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Recovery will be slow, brand bosses warn

Pentland Brands chief executive Andy Rubin has warned that consumer spending and the UK economy is unlikely to ever return to the heady heights of the early noughties, while the bosses of British brands Ben Sherman and Bench believe spring 11 is the earliest prospect for any upturn.

Speaking at the inaugural Drapers Next Generation Academy event at The Soho Hotel in London last week, Rubin said the consumer mindset had shifted dramatically and therefore future sales growth for fashion in the UK would be limited regardless of when the downturn ended.

Rubin said: “We’re (the UK) completely screwed. The Government has messed up. We have more debt than we’ve ever had before. [Whoever the incoming government is] they’ll have to cut the deficit so rapidly that we are all going to feel the pain.

“VAT will go up to at least 20% and every other tax is going to go up. How can we win? We have to buy and grow our market share. People are still going to buy clothes but
it will be about who they buy them from.”

Rubin urged fashion businesses not to cut their marketing spend or investment in product to ensure they were fit to fight an impending market share battle. He added that fashion businesses should look to E7 countries such as India and China, where there was massive growth potential with the rise of their respective economies, rather than focusing on G7 markets to ensure long-term growth and survival.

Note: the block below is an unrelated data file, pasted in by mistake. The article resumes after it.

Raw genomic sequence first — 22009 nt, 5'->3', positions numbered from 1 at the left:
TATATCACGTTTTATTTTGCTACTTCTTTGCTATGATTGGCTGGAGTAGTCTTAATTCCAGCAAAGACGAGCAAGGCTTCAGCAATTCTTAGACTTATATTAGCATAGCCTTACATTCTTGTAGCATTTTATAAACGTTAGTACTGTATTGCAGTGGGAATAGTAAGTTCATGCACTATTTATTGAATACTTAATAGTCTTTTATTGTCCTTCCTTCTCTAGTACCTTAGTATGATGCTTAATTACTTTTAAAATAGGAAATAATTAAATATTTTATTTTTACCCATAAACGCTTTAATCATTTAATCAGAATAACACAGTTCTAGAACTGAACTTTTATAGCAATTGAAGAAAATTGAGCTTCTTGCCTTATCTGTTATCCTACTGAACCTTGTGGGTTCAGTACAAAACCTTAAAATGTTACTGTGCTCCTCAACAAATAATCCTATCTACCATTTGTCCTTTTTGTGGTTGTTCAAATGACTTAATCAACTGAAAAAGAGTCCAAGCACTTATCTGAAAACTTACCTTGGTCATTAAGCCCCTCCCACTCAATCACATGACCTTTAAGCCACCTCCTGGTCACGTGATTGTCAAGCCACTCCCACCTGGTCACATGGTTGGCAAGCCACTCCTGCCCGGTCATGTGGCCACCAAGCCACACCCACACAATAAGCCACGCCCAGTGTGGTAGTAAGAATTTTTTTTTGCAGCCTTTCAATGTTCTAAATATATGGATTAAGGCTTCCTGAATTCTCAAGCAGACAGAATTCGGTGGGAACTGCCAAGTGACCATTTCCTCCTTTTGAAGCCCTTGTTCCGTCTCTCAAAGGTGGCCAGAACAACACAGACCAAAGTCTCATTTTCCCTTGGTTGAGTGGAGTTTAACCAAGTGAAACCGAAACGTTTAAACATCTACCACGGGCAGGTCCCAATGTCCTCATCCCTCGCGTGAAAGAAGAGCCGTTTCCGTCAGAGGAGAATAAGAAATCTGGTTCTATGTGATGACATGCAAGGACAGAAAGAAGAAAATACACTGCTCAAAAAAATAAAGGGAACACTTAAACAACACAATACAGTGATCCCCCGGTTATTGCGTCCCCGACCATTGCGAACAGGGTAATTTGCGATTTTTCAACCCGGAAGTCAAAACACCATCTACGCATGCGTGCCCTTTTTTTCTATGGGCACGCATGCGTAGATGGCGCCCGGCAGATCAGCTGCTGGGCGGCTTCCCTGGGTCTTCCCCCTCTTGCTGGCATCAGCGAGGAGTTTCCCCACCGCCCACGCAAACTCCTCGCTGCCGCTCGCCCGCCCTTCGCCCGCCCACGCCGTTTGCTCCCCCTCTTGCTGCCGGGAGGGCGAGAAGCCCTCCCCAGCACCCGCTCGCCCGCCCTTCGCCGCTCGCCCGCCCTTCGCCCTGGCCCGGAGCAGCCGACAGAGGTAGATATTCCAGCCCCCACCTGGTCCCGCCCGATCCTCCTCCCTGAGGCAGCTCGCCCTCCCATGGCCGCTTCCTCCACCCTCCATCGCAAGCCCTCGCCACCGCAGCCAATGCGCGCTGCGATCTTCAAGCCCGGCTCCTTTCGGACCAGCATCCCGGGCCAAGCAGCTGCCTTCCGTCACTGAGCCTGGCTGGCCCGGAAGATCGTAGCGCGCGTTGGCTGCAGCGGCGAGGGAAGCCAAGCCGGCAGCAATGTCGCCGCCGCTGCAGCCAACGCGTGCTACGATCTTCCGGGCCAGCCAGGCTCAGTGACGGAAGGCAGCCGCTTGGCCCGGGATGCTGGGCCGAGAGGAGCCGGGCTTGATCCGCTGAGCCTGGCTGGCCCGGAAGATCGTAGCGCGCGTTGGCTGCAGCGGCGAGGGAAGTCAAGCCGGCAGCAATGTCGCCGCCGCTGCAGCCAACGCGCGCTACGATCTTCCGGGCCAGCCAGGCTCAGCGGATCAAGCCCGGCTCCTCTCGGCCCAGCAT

Rubin’s sentiments were echoed by Peter McGuigan, chief executive of Americana, the group which owns young fashion brand Bench, who said: “I don’t see an upturn coming this year. It will be spring 11 before we start seeing any shoots of opportunity.”

Ray Kelvin, chief executive and founder of lifestyle business Ted Baker, said of the impending general election: “It might make things a bit more difficult. It could [hit sales] of bigger ticket items.”

Meanwhile, Ben Sherman chief executive Pan Philippou, who this week forecast sales would fall by a further 15% to 20% in 2010 due to the brand’s withdrawal from the womenswear and kidswear markets, warned that the general election and Christmas would give an indication of the future shape of the market.

Philippou told Drapers: “We need to get through this election and see how we trade at Christmas. We’ll have a new government and we’ll know where we are in terms of our fiscal policy. It’s too early to call it.”

For the full fiscal 2009 year, Ben Sherman, which is owned by US supply giant Oxford Industries, reported losses of $8.6m (£5.7m) on sales of $102.3m (£67.9m), against sales of $133.5m (£88.5m) in 2008. Despite the forecast sales decline for 2010, the brand is expected to be more profitable this year.

Philippou, who is part-way through a strategic review at Ben Sherman after taking over as chief executive in January following the retirement of Miles Gray, agreed with Rubin that overseas markets offered opportunities for growth. He said he would focus on new markets in Asia rather than on the “mature” UK market.

Separately, Ben Sherman managing director David Boyne has left the business and will not be replaced.

Bench meanwhile has appointed Kay Twine, former managing director of hosiery business Pretty Polly UK, to the new role of Bench UK managing director. Twine will be charged with scaling back the brand’s distribution to focus on more upmarket accounts and independent stockists.

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